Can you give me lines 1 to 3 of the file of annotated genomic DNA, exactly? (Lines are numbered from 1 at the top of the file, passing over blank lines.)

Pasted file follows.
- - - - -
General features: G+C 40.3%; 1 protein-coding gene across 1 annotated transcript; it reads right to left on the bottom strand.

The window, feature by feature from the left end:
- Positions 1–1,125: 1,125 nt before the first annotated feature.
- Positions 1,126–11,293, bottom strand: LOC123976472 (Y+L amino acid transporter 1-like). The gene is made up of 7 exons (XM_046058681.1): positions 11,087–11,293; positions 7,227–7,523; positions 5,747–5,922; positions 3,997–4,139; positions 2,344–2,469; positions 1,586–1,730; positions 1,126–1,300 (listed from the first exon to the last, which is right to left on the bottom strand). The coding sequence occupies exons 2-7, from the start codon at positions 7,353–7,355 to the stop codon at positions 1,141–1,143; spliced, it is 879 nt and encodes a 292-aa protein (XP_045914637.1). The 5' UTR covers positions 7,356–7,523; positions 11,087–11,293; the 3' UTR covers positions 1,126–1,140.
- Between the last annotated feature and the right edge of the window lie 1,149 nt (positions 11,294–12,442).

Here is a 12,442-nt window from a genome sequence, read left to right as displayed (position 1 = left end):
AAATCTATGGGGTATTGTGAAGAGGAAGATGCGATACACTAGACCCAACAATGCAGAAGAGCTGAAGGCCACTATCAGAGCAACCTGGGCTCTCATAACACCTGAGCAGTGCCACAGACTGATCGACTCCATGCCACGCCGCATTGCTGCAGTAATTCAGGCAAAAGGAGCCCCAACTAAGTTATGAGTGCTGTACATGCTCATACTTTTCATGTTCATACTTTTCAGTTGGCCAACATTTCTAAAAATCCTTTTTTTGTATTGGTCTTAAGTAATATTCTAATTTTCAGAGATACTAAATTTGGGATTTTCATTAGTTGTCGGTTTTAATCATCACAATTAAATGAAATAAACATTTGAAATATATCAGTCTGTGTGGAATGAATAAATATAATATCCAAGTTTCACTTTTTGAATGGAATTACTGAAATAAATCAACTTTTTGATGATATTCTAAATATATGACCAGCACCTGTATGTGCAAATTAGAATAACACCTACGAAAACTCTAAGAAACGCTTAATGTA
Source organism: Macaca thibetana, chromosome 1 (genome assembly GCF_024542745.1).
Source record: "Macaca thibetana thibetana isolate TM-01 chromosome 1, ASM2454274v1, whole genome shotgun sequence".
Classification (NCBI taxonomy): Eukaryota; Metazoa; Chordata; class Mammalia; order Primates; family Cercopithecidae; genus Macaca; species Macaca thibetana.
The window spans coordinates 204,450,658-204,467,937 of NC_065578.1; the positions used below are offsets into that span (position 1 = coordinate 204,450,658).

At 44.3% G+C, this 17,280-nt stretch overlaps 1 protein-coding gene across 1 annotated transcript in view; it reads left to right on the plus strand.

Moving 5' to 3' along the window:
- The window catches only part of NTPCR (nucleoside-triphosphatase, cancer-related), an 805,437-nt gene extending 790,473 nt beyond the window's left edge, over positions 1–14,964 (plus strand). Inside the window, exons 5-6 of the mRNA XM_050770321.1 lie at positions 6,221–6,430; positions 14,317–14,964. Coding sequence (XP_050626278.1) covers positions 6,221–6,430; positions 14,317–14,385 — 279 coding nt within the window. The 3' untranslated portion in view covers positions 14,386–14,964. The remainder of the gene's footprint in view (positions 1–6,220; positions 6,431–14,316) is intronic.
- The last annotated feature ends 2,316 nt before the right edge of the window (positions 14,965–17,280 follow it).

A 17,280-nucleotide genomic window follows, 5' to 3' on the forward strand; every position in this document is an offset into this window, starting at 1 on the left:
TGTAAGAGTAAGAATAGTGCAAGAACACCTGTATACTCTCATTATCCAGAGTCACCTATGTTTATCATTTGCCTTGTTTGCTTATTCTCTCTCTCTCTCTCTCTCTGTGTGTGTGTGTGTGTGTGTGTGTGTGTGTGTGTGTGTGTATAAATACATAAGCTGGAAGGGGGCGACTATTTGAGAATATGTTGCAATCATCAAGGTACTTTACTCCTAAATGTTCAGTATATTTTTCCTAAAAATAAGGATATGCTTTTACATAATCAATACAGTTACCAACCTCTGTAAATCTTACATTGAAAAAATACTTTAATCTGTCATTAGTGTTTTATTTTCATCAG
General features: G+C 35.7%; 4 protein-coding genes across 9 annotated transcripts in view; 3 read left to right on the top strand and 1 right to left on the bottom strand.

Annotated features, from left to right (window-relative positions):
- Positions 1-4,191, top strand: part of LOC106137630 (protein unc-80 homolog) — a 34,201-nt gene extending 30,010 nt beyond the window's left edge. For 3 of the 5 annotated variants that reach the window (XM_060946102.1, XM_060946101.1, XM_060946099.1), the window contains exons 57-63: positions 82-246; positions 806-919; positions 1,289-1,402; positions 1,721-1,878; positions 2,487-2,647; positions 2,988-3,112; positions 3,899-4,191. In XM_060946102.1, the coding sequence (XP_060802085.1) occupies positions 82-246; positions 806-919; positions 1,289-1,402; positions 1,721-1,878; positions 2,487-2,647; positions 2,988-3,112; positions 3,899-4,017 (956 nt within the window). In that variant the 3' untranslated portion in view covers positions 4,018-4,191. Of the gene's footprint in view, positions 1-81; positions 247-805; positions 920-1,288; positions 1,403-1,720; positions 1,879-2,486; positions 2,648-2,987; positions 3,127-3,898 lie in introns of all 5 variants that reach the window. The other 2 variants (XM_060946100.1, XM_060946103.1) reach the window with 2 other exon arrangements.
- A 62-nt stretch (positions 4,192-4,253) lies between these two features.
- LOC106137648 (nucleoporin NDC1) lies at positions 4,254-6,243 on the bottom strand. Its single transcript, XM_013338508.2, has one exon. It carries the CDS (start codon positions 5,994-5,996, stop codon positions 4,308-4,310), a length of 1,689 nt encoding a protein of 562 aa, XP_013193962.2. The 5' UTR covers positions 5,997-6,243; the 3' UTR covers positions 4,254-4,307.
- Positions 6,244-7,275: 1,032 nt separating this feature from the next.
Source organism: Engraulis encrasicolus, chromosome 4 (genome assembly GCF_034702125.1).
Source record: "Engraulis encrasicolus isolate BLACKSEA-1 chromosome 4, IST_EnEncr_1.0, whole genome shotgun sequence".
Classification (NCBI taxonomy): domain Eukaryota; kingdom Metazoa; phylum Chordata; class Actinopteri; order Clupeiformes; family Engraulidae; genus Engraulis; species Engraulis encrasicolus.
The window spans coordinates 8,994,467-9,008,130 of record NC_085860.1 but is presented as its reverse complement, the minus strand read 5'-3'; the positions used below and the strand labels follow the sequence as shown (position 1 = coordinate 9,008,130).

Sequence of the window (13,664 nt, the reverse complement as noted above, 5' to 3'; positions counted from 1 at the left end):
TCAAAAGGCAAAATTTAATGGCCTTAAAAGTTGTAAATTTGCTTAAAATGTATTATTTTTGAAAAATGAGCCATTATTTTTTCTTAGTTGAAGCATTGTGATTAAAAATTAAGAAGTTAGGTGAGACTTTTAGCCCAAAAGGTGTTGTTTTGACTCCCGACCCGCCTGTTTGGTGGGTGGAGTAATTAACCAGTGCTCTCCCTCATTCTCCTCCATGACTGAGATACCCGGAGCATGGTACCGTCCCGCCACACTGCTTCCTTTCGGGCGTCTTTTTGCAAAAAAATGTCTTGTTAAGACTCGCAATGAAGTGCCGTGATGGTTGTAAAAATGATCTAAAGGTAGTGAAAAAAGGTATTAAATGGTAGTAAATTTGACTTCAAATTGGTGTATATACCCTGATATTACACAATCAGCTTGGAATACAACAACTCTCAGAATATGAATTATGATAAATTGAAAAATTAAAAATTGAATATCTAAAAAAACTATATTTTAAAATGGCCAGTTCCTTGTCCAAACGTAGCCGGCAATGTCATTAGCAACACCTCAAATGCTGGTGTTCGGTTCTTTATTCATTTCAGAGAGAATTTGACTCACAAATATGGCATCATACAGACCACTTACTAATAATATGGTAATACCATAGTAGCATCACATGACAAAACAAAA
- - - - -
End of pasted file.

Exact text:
General features: G+C 40.3%; 1 protein-coding gene across 1 annotated transcript; it reads right to left on the bottom strand.

The window, feature by feature from the left end:
- Positions 1–1,125: 1,125 nt before the first annotated feature.